Welcome to all on the virtual book tour for Life Without Baby: Surviving and Thriving When Motherhood Doesn’t Happen. (Don’t have your copy yet? You can get one here. Don’t worry, we’ll wait…)
Right. Let’s get to it, shall we?
Author Lisa Manterfield has done a tremendous service for those grappling with this question: “What if I never get to be a mother?”
Smart, resourceful and deeply thoughtful, Lisa turned her search for an answer into a book that will undoubtedly benefit many. Take it from one who learned the hard way: you could not fashion a better guide.
Society: Are We There Yet?
Impatient as hell in 2010, and coming out of fertility treatment trauma, I wanted nothing more than to push forward with my life. I looked far and wide for women I could relate to and feel ‘normal’ around. Thankfully, Lisa had just written an essay: “A future without a baby is just fate, after all” published in The Los Angeles Times. I wrote to tell her how it resonated with me and a beautiful friendship formed. We arranged to meet for lunch and stories tumbled out of us.
We now regularly exchange ideas, lessons learned and findings in the reinvention department. Long ago we agreed that creating a life apart from the one you always anticipated doesn’t come easily in a society that doesn’t know how to respond to our experience. I particularly value her thinking on the cultural challenges, which became the basis for this conversation:
Q: We’ve been sharing cultural observations for the better part of six years. What changes — both in society as well as in your blog readership — have you seen?
I’m visiting your blog today as part of a two-week tour. I couldn’t have done that six years ago because there were so few resources. I’m encouraged by how many of us are now speaking openly about this topic on our own sites and in other public forums. I have several readers who’ve been with me from the outset and are now mentoring new readers. It’s wonderful to see how our community has grown and is so supportive.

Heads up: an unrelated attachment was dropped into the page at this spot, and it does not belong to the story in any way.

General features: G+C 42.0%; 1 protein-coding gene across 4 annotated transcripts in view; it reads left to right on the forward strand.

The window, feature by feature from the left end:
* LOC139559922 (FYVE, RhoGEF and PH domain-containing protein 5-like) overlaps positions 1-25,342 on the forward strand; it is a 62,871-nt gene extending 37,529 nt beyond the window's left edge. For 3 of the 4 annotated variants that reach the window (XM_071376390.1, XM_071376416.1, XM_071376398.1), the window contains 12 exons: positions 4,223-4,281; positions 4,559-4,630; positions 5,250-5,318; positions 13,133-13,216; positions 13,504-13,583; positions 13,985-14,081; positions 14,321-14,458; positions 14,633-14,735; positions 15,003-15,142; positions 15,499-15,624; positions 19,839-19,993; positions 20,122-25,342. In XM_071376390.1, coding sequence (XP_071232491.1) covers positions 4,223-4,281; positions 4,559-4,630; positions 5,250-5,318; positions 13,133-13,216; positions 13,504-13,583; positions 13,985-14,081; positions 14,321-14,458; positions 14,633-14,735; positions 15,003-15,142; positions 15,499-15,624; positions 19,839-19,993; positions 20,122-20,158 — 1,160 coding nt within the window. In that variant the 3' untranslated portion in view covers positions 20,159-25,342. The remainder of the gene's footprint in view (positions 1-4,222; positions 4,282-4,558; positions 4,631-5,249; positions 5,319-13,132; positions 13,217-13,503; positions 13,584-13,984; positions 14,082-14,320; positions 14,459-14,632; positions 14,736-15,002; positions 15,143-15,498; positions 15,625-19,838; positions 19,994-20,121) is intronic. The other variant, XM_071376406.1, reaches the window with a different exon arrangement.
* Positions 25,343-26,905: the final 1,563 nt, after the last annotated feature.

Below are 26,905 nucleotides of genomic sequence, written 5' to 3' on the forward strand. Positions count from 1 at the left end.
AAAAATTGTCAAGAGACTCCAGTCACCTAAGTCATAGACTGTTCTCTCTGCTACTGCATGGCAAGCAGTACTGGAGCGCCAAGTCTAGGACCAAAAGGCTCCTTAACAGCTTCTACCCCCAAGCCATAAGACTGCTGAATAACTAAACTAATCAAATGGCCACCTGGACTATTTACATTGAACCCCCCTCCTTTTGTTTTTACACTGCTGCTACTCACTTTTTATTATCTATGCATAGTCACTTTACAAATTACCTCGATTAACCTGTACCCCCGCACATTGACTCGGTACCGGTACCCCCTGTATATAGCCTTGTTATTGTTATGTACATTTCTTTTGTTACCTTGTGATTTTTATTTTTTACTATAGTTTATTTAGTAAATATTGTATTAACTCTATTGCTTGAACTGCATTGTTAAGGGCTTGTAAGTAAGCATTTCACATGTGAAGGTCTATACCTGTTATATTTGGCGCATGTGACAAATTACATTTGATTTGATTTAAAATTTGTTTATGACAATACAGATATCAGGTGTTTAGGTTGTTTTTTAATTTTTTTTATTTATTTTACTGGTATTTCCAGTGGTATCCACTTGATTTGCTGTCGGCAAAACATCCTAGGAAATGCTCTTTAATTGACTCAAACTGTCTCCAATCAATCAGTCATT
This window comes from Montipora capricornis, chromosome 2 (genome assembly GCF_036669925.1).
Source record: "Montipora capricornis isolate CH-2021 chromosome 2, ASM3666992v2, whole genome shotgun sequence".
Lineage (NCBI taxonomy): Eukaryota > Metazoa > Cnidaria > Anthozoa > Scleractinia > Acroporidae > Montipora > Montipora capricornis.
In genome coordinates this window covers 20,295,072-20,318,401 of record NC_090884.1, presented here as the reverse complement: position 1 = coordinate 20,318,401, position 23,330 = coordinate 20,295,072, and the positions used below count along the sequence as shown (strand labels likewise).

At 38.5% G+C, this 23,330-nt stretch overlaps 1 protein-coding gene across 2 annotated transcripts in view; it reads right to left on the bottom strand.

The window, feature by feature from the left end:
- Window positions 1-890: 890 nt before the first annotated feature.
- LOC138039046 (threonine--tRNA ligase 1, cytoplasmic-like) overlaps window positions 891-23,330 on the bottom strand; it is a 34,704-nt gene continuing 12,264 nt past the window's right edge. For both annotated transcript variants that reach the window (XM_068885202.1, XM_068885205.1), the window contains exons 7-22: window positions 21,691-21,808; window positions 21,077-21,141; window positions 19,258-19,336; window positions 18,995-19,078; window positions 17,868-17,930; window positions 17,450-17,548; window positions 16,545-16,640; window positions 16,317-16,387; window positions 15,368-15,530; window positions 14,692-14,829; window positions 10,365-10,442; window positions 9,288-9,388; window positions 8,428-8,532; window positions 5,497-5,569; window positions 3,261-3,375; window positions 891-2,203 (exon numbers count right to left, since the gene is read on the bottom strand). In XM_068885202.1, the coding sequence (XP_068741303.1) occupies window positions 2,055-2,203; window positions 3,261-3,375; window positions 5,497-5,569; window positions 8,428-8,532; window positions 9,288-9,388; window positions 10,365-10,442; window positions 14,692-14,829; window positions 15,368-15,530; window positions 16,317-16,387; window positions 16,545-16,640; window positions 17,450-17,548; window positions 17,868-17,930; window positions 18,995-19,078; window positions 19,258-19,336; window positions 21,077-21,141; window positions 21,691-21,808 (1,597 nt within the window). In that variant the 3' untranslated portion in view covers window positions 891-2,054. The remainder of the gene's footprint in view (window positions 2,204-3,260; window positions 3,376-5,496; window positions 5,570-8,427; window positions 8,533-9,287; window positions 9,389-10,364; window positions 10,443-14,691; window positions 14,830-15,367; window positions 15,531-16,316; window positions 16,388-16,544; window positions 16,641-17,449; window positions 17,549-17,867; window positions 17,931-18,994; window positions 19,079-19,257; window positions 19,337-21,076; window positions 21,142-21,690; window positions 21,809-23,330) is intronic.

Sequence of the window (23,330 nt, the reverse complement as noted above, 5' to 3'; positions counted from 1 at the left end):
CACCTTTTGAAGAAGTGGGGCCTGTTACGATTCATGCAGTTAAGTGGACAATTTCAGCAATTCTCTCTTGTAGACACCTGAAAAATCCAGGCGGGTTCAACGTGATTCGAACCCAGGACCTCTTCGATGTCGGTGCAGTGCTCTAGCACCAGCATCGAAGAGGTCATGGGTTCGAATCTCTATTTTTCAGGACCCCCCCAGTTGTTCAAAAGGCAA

What hasn’t changed much is that the topics of infertility and childlessness are still misunderstood and that new readers arriving at Life Without Baby are still facing the same inappropriate questions and lack of understanding among family and friends. We have a long way to go to move beyond the taboos.
Q: How have you changed? If you were to sit with the ‘you’ of the past, what counsel would you offer her?
Unfortunately, the me of the past probably wouldn’t have listened to a word I had to say! She especially would not have wanted to hear that everything would be okay in the end. She might have joked that there were advantages to not having children, but it would have been a front to hide her pain.
I think the best counsel I could have given her is that she is right to be devastated, angry, and bitter because this is all part of the grieving process. I would have told her that I understood what an enormous loss this was for her and that she needed to grieve that loss the way she would grieve any other kind of loss.
I think that’s the understanding that is so often missing on this journey, even from the people who truly care about us.
As for the new me, I think I am calmer and more compassionate toward myself and others. I have a deep understanding that life doesn’t always work out as you’d hoped, but somehow it still works out. I still have goals and dreams I’d like to accomplish in my life, but I’m also more likely to remain open to other possibilities and opportunities. They almost always seem to come along and you can’t see them when you’re single-mindedly barreling toward a goal.
Q: We’ve survived through a particularly noisy ‘cult of motherhood’ era. A 2009 Guardian piece, ‘Childless is Not a Synonym for Weird,’ is just one of many articles in recent years teasing at the cultural stereotypes that women in our shoes confront on a regular basis. “Kind, honorable and resilient” are representative adjectives that I would use to characterize our peers — what descriptors would you use and why?
It’s shocking that these stereotypes exist, but whereas I might have been furious reading this article a few years ago, I now find I’m able to laugh.